Charlie Hunter life and biography

Charlie Hunter picture, image, poster

Charlie Hunter biography

Date of birth : 1967-05-23
Date of death : -
Birthplace : Berkeley, California, U.S.
Nationality : American
Category : Arts and Entertainment
Last modified : 2011-12-01
Credited as : guitarist, composer, Charlie Hunter Quartet

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Charlie Hunter is an American guitarist, composer and bandleader.As the "hip-hop" or "acid jazz" movement of the mid-1990s gained momentum in the United States, Charlie Hunter was leading it in the San Francisco Bay Area. Young groups of avant-garde jazz musicians were mixing traditional jazz with hip-hop, funk, and rock.

Hunter was the first out of the pack of groups of the area to be released on CD. "We study the past and practice the present," Hunter told Down Beat in 1994. That blend of past and present was what Hunter used to push several incarnations of his own bands, including his trio, quartet, and T.J. Kirk--a separate Hunter group altogether--through a number of successful releases and tours. His inventive use of a custom guitar earned him astute musicians as fans, and his talent for creating infectious hip-hop dance grooves made Hunter's live shows guaranteed good times for college crowds.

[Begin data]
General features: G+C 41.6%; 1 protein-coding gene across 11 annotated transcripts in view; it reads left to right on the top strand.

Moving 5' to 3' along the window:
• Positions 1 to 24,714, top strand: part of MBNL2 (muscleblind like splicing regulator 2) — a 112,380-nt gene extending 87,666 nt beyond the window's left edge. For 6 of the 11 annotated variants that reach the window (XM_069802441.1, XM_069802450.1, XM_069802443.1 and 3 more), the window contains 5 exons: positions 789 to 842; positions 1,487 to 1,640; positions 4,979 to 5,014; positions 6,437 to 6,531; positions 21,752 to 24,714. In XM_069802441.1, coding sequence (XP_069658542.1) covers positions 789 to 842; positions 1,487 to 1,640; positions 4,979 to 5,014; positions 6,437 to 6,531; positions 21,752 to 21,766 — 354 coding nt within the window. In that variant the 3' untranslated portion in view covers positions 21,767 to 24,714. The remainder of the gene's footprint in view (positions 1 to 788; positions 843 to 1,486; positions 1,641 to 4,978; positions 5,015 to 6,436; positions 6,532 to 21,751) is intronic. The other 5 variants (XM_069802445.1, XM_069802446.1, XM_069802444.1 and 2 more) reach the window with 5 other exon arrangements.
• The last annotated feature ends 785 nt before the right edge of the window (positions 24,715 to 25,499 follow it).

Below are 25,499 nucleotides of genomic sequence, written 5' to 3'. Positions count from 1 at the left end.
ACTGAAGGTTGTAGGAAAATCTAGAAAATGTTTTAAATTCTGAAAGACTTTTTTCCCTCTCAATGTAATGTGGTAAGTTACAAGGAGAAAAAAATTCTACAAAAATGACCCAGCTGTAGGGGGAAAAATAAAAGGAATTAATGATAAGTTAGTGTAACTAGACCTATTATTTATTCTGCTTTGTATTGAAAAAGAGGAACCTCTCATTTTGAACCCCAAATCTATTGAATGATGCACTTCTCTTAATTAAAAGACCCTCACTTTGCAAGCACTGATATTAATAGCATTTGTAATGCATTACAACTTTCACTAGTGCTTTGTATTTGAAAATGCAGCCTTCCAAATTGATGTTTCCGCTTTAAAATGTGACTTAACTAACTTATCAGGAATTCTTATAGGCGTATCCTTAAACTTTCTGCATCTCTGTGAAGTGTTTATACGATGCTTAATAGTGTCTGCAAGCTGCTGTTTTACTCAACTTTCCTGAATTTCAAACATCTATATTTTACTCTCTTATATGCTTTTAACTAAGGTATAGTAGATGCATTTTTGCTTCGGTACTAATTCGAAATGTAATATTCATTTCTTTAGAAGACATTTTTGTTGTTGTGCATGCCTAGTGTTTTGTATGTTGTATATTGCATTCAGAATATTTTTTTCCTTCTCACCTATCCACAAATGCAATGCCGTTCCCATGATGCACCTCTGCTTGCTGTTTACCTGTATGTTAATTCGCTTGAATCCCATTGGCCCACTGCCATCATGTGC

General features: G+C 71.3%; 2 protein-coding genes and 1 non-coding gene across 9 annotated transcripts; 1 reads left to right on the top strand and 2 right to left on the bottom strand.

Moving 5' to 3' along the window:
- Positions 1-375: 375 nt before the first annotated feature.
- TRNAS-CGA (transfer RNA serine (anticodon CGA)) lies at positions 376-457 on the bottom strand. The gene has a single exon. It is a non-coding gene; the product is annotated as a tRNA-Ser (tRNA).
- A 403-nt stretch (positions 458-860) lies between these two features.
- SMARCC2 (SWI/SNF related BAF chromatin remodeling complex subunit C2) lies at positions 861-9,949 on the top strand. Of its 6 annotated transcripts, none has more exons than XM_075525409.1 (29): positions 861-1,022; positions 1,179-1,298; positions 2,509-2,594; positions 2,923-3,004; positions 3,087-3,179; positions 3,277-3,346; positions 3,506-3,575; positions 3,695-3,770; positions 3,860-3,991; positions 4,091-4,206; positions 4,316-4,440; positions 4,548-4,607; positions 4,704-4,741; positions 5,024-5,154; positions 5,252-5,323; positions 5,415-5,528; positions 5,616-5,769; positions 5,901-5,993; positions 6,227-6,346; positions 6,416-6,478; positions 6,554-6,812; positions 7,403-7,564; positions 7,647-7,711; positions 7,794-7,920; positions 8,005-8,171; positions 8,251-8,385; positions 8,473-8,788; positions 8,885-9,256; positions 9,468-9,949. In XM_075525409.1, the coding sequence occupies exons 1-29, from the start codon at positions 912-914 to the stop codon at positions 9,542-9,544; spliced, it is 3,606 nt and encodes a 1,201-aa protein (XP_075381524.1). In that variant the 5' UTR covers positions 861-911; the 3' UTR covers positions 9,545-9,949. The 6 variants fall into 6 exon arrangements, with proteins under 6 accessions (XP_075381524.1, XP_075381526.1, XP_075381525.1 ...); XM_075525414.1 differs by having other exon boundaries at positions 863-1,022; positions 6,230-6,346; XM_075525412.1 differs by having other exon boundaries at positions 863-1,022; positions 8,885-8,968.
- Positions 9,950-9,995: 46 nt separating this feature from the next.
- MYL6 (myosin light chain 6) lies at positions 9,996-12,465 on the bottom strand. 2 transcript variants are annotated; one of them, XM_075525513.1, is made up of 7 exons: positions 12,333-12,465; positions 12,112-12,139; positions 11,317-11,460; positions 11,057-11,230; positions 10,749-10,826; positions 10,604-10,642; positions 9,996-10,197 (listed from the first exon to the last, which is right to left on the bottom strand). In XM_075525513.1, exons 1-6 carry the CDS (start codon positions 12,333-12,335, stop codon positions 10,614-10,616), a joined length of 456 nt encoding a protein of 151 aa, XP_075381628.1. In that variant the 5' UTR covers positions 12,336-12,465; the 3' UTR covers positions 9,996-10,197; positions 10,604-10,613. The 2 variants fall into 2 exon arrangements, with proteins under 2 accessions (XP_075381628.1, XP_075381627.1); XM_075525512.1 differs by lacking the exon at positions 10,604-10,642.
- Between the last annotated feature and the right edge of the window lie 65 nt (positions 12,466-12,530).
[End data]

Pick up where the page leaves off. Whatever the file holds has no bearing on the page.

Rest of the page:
Hunter was raised in Berkeley, California, by his mother, who fixed instruments at Subway Guitar, a Berkeley guitar shop. He started playing electric guitar at 13, on an amp his mother made for him. At 14, he started taking lessons from now-famous guitarist Joe Satriani, a Subway instructor at the time. Satriani was demanding of Hunter, building in him the discipline that he lacked. The eclectic Bay Area environment also molded his musical talents. "Growing up in Berkeley, we were exposed to all kinds of music from the Dead Kennedys and Parliament/Funkadelic to Art Blakey," he explained to Down Beat . "As for my playing, Charlie Parker and John Coltrane are big influences. So are Stevie Wonder and old country blues players like Robert Johnson and Lightnin' Hopkins."